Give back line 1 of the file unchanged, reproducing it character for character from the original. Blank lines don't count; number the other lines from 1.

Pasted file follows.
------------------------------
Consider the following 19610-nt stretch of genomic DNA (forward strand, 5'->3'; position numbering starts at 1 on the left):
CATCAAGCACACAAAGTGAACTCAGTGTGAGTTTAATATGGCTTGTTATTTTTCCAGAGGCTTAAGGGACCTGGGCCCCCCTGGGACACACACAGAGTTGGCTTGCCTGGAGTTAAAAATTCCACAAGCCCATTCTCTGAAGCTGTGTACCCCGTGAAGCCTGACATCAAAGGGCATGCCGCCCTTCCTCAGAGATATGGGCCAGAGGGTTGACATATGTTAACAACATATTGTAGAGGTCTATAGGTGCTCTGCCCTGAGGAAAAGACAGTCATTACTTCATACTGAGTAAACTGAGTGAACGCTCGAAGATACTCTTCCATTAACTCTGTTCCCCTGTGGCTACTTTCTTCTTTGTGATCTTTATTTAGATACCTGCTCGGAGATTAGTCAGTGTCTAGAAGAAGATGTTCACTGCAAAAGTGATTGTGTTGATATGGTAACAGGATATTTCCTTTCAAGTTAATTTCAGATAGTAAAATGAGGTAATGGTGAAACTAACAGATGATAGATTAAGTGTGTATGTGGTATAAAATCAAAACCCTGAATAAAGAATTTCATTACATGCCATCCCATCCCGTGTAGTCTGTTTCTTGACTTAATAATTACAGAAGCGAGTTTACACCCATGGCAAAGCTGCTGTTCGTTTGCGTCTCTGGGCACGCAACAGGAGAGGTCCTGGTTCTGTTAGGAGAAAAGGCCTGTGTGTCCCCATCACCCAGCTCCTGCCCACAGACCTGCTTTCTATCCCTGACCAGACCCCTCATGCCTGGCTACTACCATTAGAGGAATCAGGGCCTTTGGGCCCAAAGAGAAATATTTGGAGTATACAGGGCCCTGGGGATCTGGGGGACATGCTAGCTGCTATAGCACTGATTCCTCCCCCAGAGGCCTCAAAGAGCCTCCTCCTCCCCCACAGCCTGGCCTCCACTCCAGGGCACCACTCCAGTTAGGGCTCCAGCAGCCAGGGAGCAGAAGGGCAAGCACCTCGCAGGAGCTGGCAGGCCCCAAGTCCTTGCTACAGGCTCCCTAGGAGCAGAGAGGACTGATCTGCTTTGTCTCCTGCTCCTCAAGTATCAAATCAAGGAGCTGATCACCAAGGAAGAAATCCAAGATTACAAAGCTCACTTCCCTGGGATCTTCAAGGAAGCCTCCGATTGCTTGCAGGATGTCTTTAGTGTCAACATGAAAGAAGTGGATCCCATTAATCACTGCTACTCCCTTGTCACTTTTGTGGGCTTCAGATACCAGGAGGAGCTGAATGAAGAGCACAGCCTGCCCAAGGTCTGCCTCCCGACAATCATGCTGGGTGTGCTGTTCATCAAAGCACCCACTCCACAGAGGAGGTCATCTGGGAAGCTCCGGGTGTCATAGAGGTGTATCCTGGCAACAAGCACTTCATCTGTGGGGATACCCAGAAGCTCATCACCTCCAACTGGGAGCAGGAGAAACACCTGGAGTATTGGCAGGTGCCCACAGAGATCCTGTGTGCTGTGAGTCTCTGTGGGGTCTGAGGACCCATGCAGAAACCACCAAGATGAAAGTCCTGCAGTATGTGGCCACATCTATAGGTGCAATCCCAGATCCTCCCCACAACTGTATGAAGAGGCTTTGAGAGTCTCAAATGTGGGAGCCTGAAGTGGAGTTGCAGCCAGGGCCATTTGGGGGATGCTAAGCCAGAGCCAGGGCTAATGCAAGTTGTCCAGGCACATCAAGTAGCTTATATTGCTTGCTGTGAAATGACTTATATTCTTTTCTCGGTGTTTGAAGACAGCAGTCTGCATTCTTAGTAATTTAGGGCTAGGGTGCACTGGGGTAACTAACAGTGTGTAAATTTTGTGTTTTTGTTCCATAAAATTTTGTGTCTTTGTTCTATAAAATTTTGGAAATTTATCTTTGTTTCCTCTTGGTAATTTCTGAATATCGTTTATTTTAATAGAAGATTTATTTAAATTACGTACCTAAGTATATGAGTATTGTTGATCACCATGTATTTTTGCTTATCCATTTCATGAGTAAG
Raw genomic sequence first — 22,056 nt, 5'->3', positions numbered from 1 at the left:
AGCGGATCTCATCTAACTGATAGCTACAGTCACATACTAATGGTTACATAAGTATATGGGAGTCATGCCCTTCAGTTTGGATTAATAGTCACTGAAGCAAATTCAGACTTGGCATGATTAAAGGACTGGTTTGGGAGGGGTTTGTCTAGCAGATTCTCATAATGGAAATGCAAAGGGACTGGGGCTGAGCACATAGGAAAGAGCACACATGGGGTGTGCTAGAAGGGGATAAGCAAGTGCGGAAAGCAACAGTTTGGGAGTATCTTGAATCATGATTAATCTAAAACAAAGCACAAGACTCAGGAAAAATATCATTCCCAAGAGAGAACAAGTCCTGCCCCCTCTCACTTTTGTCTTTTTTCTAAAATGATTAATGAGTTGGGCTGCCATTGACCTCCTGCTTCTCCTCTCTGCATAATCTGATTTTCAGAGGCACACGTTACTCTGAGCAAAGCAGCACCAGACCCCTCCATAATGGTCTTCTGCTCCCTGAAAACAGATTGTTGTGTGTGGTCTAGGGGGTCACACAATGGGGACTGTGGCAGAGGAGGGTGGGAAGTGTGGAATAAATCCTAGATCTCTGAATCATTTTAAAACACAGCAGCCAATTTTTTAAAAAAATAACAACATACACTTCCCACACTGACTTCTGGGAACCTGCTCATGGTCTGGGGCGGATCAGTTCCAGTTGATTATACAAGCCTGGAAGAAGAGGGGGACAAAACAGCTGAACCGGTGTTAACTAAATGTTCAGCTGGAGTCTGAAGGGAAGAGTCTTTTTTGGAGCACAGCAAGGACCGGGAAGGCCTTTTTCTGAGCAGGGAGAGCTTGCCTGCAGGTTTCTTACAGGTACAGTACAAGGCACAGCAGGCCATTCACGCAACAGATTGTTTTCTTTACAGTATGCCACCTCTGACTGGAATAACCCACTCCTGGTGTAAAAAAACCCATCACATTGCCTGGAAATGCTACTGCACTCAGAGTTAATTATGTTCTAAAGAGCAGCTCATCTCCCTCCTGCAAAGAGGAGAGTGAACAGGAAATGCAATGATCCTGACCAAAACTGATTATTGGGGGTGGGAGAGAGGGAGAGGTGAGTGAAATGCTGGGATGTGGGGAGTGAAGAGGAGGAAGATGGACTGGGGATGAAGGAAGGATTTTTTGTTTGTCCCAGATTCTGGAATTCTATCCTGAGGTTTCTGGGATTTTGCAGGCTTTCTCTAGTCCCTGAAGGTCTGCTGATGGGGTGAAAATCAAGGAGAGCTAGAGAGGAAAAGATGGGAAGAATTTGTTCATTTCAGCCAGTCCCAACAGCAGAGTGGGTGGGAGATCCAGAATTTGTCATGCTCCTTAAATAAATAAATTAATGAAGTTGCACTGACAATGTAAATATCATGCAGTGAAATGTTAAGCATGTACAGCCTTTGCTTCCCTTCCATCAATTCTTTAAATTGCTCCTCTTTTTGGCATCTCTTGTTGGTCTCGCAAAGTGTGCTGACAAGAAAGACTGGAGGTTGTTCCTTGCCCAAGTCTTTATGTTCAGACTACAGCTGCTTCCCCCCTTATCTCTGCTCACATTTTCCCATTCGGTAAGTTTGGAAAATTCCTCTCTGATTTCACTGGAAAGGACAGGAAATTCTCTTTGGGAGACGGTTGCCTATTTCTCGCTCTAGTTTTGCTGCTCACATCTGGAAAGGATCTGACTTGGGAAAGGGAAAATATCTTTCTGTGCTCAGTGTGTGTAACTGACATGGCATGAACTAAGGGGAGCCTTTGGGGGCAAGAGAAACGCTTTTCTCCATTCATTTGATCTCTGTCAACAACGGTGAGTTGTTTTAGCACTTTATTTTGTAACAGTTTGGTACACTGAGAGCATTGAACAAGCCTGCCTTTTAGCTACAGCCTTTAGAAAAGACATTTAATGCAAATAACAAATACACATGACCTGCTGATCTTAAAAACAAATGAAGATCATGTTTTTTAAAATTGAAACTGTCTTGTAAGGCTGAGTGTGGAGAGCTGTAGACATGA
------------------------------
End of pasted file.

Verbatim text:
Consider the following 19610-nt stretch of genomic DNA (forward strand, 5'->3'; position numbering starts at 1 on the left):